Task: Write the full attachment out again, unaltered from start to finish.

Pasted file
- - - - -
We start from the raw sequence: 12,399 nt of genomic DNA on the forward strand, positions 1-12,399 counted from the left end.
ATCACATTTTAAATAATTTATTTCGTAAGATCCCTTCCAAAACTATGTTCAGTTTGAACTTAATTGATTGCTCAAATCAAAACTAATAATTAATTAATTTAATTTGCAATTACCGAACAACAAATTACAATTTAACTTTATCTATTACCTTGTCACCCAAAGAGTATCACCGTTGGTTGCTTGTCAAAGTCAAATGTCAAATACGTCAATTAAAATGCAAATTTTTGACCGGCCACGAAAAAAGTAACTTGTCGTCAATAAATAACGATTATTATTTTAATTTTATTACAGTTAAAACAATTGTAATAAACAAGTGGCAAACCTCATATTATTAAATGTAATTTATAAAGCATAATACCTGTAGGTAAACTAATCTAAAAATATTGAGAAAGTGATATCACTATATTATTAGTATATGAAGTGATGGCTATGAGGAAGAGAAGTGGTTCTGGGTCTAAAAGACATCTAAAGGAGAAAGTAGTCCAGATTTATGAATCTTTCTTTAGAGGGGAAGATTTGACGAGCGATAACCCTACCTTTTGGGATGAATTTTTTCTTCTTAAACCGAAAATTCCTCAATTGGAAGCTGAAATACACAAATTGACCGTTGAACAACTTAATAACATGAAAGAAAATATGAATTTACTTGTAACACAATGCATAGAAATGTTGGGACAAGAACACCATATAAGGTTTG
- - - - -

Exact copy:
We start from the raw sequence: 12,399 nt of genomic DNA on the forward strand, positions 1-12,399 counted from the left end.
ATCACATTTTAAATAATTTATTTCGTAAGATCCCTTCCAAAACTATGTTCAGTTTGAACTTAATTGATTGCTCAAATCAAAACTAATAATTAATTAATTTAATTTGCAATTACCGAACAACAAATTACAATTTAACTTTATCTATTACCTTGTCACCCAAAGAGTATCACCGTTGGTTGCTTGTCAAAGTCAAATGTCAAATACGTCAATTAAAATGCAAATTTTTGACCGGCCACGAAAAAAGTAACTTGTCGTCAATAAATAACGATTATTATTTTAATTTTATTACAGTTAAAACAATTGTAATAAACAAGTGGCAAACCTCATATTATTAAATGTAATTTATAAAGCATAATACCTGTAGGTAAACTAATCTAAAAATATTGAGAAAGTGATATCACTATATTATTAGTATATGAAGTGATGGCTATGAGGAAGAGAAGTGGTTCTGGGTCTAAAAGACATCTAAAGGAGAAAGTAGTCCAGATTTATGAATCTTTCTTTAGAGGGGAAGATTTGACGAGCGATAACCCTACCTTTTGGGATGAATTTTTTCTTCTTAAACCGAAAATTCCTCAATTGGAAGCTGAAATACACAAATTGACCGTTGAACAACTTAATAACATGAAAGAAAATATGAATTTACTTGTAACACAATGCATAGAAATGTTGGGACAAGAACACCATATAAGGTTTG